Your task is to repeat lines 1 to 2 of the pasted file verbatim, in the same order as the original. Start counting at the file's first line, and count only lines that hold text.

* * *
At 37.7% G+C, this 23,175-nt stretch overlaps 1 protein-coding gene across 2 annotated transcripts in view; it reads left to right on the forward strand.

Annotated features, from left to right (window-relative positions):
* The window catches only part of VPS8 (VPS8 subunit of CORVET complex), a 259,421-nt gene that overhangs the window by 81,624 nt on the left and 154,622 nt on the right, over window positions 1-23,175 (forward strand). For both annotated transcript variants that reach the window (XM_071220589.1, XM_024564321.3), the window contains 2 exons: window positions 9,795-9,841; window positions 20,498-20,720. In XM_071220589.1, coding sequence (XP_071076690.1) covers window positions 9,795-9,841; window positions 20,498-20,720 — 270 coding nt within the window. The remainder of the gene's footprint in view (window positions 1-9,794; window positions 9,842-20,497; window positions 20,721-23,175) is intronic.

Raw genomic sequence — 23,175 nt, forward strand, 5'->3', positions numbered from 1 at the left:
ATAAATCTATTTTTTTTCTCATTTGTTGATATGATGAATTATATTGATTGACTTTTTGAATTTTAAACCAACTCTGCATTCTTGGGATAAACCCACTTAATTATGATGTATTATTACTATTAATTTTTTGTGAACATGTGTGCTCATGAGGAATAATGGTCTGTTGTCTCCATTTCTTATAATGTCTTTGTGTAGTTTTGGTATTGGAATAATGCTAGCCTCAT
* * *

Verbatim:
At 37.7% G+C, this 23,175-nt stretch overlaps 1 protein-coding gene across 2 annotated transcripts in view; it reads left to right on the forward strand.

Annotated features, from left to right (window-relative positions):